March 29, 2007

Multichannel Forensics And Executive Leadership

Recall that there are two key elements in Multichannel Forensics.

First, how well do you retain your customers?
  • If you retain more than sixty percent of last year's customers (in other words, more than sixty percent of last year's customers purchase again this year), you are in Retention Mode.
  • If you retain between forty and sixty percent of last year's customers, you are in Hybrid Mode.
  • If you retain less than forty percent of last year's customers, you are in Acquisition Mode.
Second, what do you customers do after they purchase from you?
  • Do they only purchase your products, brands or channels (called Isolation Mode)?
  • Do they like to try out other products, brands or channels (called Equilibrium Mode)?
  • Do they switch to other products, brands or channels (called Transfer Mode)?
  • Do they switch back and forth between products, brands or channels (called Oscillation Mode)?
The combination of modes determines the business strategy for a product, brand or channel.

Let's evaluate Circuit City, as an example. It is well documented that customers shop Circuit City via the online channel, then either purchase merchandise in-store, or purchase online and pick up product in the store.

Retail executives manage channels that have very different dynamics:
  • The retail channel frequently operates in Retention/Isolation Mode. In other words, last year's store customers purchase in-store again this year, and are not likely to shop other channels.
  • The online channel frequently operates in Acquisition/Transfer Mode. In other words, last year's online customers are unlikely to purchase online this year --- instead, the customer shifts purchasing to the store channel.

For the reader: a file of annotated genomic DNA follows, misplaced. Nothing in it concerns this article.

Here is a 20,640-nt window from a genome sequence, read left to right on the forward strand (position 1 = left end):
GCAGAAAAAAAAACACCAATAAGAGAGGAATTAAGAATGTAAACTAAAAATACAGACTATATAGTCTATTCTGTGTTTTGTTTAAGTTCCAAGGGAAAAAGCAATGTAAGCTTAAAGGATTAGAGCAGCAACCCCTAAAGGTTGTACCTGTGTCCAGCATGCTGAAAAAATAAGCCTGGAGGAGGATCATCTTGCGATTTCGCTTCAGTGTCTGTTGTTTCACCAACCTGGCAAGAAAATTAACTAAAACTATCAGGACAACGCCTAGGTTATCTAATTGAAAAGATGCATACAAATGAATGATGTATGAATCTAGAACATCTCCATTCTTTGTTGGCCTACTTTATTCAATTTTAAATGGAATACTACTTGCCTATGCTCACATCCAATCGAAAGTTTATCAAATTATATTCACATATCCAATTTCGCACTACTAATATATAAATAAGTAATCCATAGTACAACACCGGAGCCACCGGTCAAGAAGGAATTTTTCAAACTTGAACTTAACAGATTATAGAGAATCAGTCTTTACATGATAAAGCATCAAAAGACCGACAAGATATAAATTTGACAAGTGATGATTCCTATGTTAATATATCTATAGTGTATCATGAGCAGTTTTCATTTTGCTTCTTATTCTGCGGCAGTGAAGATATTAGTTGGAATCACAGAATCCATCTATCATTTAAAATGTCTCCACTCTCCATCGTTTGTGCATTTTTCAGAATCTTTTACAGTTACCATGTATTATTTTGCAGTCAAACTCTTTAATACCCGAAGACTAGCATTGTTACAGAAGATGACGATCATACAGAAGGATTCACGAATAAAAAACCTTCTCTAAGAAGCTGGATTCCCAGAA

When business units operate under vastly different modes, leaders are needed to complement the mode of the business unit.

The leader of the online channel should be collaborative, one who does what is best for the total business. Her bonus structure should be based on her ability to facilitate customer purchases within any channel, not just her channel. The strategic development of her channel should be crafted around the natural behavior of her customer --- to shop in stores in the future.

The leader of the retail channel can be a different individual. Teamwork skills and collaboration may not be as important, because this individual has customers who are not likely to switch to the online channel --- and if the customer does switch, it is only to get information about retail merchandise.

Multichannel retailing is all about exploiting the strengths of each channel. It is not about "sameness", not about replicating the customer experience the same way in every channel.

This holds true for the leaders of each product, brand or channel.

In the Circuit City example, it may make sense to have a very experienced leader manage the online channel. This leader should be well versed at collaboration, consensus, humility, leading through others. This leader should be comfortable with not getting credit for all the good she does to make other leaders look good.

Conversely, it may make sense to have newer executives work in products, brands or channels that are in "isolation mode". In these instances, the leader has control over things, and has fewer moving parts to worry about.

All too often, we assign new leaders to smaller business units, business units with the least "risk". In reality, we should think about putting our most talented leaders in the most challenging roles. Those roles tend to happen in "equilibrium" or "transfer" mode.